CEDAR RAPIDS — Threats of violence against a Cedar Rapids business led to a response from the bomb squad Wednesday morning.
Police said the threats were believed to be part of a nationwide scam and are warning other business and homeowners.
Cedar Rapids public safety spokesman Greg Buelow said police officers and members of the bomb squad responded at 8:30 a.m. to CVS Pharmacy, 3419 16th Ave SW for threats made against the store. Police said the suspect called the store, asked to speak with the manager and then demanded that six money grams be provided to the caller. The suspect said if the manager did not comply, he and his employees would be harmed.
Before more information could be gathered, the call was disconnected, Buelow said.
“The manager did the right thing by taking the threat seriously,” Buelow said.
Officers did not find anything suspicious at the store and believe the business was the victim of a nationwide scam. What makes this scam different from most, however, was the threat of violence.
“That’s obviously something that ramps it up and — again — makes it more threatening and makes someone feel more vulnerable,” Buelow said. “It’s another tactic of these scammers.”
Buelow said police believe Wednesday’s threat is connected to the so-called “Green Dot” scams that have hit other regions of the country, named for the Green Dot money cards that scammers seek from their potential victims. Buelow points to an incident that occurred last Friday when a person claiming to be an Alliant Energy employee called a business and told them their overdue utility bill needed to be paid immediately. The caller told the employee that they needed to go to a drugstore and purchase a gift card to pay the balance. The employee was then to call back with the gift card number.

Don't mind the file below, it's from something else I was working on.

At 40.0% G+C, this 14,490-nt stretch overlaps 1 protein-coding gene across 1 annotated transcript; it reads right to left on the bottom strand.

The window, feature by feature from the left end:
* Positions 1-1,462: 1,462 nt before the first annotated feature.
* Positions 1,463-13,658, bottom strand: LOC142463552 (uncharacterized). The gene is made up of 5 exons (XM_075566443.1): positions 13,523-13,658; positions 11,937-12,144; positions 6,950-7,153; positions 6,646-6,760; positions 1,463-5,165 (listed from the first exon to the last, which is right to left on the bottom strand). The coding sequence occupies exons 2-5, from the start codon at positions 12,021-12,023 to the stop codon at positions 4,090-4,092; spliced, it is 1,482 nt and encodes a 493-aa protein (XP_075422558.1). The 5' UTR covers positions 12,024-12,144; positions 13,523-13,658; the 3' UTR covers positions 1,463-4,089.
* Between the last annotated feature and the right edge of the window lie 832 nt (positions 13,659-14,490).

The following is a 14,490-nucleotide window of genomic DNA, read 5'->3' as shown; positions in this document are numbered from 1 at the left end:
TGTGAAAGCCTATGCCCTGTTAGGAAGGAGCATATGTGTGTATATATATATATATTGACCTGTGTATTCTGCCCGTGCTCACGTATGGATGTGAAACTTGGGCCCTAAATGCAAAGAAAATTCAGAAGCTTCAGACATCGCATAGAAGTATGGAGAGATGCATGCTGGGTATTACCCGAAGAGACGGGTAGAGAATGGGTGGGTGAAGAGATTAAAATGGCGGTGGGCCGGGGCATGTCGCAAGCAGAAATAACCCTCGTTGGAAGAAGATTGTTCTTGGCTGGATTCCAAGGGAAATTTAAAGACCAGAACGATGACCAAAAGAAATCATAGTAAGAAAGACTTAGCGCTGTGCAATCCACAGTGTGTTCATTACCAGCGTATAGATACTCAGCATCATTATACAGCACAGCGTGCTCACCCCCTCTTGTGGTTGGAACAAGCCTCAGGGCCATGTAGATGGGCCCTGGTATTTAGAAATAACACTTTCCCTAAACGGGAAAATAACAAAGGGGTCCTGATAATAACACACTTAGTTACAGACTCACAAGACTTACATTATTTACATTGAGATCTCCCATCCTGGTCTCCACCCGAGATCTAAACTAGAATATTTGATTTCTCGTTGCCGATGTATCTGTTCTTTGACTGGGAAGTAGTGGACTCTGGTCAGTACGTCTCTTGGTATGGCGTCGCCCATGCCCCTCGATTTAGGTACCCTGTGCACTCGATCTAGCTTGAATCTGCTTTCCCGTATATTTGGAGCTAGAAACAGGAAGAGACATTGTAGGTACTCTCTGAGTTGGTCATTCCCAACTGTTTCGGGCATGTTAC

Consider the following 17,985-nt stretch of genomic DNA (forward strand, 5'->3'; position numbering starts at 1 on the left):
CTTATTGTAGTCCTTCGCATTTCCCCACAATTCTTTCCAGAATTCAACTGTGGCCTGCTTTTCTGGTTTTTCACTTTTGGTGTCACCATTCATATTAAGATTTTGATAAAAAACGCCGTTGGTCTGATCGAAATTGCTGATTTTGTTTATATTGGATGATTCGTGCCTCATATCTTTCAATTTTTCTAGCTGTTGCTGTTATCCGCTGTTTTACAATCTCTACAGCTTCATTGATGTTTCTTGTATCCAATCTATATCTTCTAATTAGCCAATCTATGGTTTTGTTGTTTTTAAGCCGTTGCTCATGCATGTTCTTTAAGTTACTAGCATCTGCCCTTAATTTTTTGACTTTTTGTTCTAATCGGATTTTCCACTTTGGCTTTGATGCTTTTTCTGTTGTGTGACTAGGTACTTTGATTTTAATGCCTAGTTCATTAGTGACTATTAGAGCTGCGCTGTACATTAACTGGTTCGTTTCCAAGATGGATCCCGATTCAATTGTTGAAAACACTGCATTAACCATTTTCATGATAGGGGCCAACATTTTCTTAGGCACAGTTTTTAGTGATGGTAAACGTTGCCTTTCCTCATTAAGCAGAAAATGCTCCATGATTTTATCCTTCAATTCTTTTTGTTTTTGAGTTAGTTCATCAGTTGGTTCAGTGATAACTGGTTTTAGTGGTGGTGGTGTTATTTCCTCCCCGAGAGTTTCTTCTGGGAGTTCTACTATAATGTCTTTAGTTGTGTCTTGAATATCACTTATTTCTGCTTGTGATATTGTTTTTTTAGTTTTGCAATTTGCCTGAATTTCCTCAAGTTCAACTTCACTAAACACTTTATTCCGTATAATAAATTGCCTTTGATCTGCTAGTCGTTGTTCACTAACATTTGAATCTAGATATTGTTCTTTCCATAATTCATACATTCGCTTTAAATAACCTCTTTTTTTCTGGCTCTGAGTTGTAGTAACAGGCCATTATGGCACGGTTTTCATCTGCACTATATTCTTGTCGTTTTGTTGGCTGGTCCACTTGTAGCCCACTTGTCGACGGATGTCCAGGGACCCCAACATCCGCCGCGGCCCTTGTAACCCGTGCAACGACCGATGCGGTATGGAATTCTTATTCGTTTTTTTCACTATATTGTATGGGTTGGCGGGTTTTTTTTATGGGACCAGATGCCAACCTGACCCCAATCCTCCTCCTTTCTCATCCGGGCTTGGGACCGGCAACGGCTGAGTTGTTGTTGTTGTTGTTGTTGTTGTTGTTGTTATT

The scam was thwarted only when a drugstore employee advised the potential victim that he should call the police and Alliant Energy. Alliant Energy advised the employee they would not request bill payments via gift cards.
“They’re not only targeting businesses,” Buelow said. “It’s not unusual for them in other jurisdictions to call a homeowner.”
Buelow advised anyone who receives this type of call to take the threat seriously, but never send the caller money. He said to listen to the caller’s voice and listen for defining characteristics, such as gender and accent.
The Better Business Bureau also advises people to be wary of numbers that come up on caller ID since that can be changed. Don’t feel pressured by immediate demands for payment and don’t give out your account number or personal information to solicitors, the bureau said.